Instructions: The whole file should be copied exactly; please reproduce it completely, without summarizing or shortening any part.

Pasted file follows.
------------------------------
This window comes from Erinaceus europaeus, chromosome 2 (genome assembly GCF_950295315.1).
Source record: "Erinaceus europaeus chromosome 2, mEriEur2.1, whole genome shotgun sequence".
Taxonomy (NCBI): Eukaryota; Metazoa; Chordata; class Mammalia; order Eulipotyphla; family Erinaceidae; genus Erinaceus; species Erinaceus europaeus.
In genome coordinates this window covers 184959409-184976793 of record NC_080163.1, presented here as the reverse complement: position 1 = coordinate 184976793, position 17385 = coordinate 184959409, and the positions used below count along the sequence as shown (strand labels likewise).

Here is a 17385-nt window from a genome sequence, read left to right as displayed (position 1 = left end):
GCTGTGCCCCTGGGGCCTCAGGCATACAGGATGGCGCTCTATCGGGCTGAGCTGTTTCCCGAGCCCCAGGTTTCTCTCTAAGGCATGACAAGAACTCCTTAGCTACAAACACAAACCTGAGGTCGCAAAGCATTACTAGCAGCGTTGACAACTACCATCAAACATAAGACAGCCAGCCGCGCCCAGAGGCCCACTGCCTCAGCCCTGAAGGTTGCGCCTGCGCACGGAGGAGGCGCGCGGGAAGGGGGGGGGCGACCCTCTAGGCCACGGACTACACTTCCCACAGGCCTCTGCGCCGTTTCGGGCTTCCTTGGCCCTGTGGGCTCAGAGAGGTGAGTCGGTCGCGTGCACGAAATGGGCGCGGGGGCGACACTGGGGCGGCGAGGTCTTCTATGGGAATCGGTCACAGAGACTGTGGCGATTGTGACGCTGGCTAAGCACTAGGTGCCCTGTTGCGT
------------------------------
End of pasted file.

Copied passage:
This window comes from Erinaceus europaeus, chromosome 2 (genome assembly GCF_950295315.1).
Source record: "Erinaceus europaeus chromosome 2, mEriEur2.1, whole genome shotgun sequence".
Taxonomy (NCBI): Eukaryota; Metazoa; Chordata; class Mammalia; order Eulipotyphla; family Erinaceidae; genus Erinaceus; species Erinaceus europaeus.
In genome coordinates this window covers 184959409-184976793 of record NC_080163.1, presented here as the reverse complement: position 1 = coordinate 184976793, position 17385 = coordinate 184959409, and the positions used below count along the sequence as shown (strand labels likewise).

Here is a 17385-nt window from a genome sequence, read left to right as displayed (position 1 = left end):
GCTGTGCCCCTGGGGCCTCAGGCATACAGGATGGCGCTCTATCGGGCTGAGCTGTTTCCCGAGCCCCAGGTTTCTCTCTAAGGCATGACAAGAACTCCTTAGCTACAAACACAAACCTGAGGTCGCAAAGCATTACTAGCAGCGTTGACAACTACCATCAAACATAAGACAGCCAGCCGCGCCCAGAGGCCCACTGCCTCAGCCCTGAAGGTTGCGCCTGCGCACGGAGGAGGCGCGCGGGAAGGGGGGGGGCGACCCTCTAGGCCACGGACTACACTTCCCACAGGCCTCTGCGCCGTTTCGGGCTTCCTTGGCCCTGTGGGCTCAGAGAGGTGAGTCGGTCGCGTGCACGAAATGGGCGCGGGGGCGACACTGGGGCGGCGAGGTCTTCTATGGGAATCGGTCACAGAGACTGTGGCGATTGTGACGCTGGCTAAGCACTAGGTGCCCTGTTGCGT